The Df is a pretty responsive camera, able to start shooting in under 0.2 seconds. This is well within the range of reaction times, so it's hard to be any more precise, and it's only the design of the on/off switch that's ever likely to slow you down (it's not quite as easy to trip as the larger switch tabs that Nikon DSLRs have tended to have).
The Df doesn't make full use of its sensor's continuous shooting abilities, which we know is capable of working at up to 11 frames per second in the D4. Instead the Df makes use of a slower shutter mechanism that not only limits it to 5.5 frames per second but also places a slightly limiting 1/4000th sec shutter speed limit on the camera. The Df clearly isn't intended as a pro-level sports camera, so the slower shooting rate isn't likely to be an issue for most of the target audience - the maximum shutter speed limit might be, however.
Menus and other interface interactions are essentially instant - for example you can start browsing the menu while the camera writes from its buffer to the card with no interruption (though options such as 'Format Card' are, quite reasonably, unavailable).
Continuous Shooting and Buffering
The Df features only a single SD card slot, but there are plenty of options to let you make the most of the space on any card you insert into it. For instance, rather than simply offering the familiar Raw and/or JPEG setting, the Df lets you shoot 14 or 12-bit Raw files, with the choice of uncompressed, losslessly compressed or lossily compressed. Example files sizes (ISO 100) are listed below.
|Uncompressed||24.6 MB||32.4 MB|
|Lossless compression||12.6 MB||16.7 MB|
|Lossy compression||11.3 MB||14.3 MB|
For the timing tests below we used a Sandisk Extreme Pro 64GB Class 10 SD card (95MB/s). Active D-Lighting and lens distortion correction were disabled.
FX Mode: Continuous Hi
12-bit RAW+JPEG Fine
|Frame rate||5.5 fps||5.5 fps|
|Burst capacity||limited by camera*||24 images|
|Buffer full rate||N/A||~1.4 fps|
|Write complete||N/A||15 sec.|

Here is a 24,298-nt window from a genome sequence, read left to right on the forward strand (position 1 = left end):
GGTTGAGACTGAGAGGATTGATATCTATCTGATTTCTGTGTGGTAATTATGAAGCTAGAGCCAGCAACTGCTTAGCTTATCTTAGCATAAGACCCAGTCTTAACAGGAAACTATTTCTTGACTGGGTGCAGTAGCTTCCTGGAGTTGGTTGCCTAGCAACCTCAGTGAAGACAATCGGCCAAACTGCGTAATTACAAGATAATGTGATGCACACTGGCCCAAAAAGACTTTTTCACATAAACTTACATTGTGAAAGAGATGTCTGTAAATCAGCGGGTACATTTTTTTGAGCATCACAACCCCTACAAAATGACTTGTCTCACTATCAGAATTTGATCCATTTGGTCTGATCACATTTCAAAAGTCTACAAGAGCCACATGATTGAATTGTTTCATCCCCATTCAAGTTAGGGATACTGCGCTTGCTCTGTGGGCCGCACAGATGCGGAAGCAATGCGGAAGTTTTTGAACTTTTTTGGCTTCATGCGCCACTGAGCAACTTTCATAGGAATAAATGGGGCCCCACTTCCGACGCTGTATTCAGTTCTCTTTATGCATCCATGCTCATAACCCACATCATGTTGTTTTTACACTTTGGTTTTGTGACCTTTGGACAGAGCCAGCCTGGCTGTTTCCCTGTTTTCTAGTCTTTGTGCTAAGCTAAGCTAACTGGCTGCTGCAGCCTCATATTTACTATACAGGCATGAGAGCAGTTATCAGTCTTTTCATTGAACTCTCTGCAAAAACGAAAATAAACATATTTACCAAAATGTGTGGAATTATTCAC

*Custom Settings menu option D6 allows you to specify the maximum burst size for the camera, from 1-100. We were able to shoot 100 frames at 5.5 frames per second.
Raw Compression level
All tests conducted in Raw+JPEG mode and Raw set to 14-bit (similar results observed in 12-bit mode)
|Frame rate||5.5 fps||5.5 fps||5.5 fps|
|Burst capacity||24 images||22 images||21 images|
|Buffer full rate||~1.4 fps||~1.3 fps||~1.3 fps max|
|Write complete||15 sec.||15 sec.||16 sec.|
As with the D600, the continuous shooting speeds are pretty consistent, regardless of filetype - the only difference is how many shots you can shoot before filling the buffer and how long the buffer takes to clear. Even when shooting uncompressed 14-bit Raw files and Fine JPEGs, the Df can continue shooting at 5.5 seconds for 21 frames.
The Nikon Df uses the same Multi-Cam 4800FX autofocus module as the one we saw in the Nikon D600, and the criticisms we made there seem even more acute in a camera costing half as much again. It's understandable that Nikon wouldn't put the same focus system in the $2000 D600 and D610 as in the range-topping D4, but the Df costs as much as the D800, which does include the more sophisticated 51-point Mulit-Cam 3500FX system.
The problem with this decision isn't one of specification bragging rights, it's the fact that the 4800FX module simply isn't as good as the more expensive module, in a number of key respects. For a start, it's smaller - a complaint that we levelled against the D600 - with all the focus points clustered closer to the center of the frame. It's a reasonable assumption that it uses the same sensor as the Multi-Cam 4800DX system used in the consumer-grade D5300, with different optics in front of it.
The biggest problem isn't the limited coverage of the focus system - it's its effectiveness in low light. Although rated down to -1EV, the performance of the Df's focus drops off significantly at even moderate indoor lighting levels. Even at an illumination level of around 4.5EV, we've found the camera has to 'hunt' to find focus, and the only reliable way of getting a shot was to use the central focus point to focus-and-recompose from a high-contrast point.
With a bit of perseverance, it will usually find focus eventually (even in genuinely low light), but the amount of work you need to put in to get it to focus is not really acceptable. Overall, the performance is not up to the standards you'd hope for from a camera costing this much money - especially one built around a sensor whose main appeal in this case is its low light performance.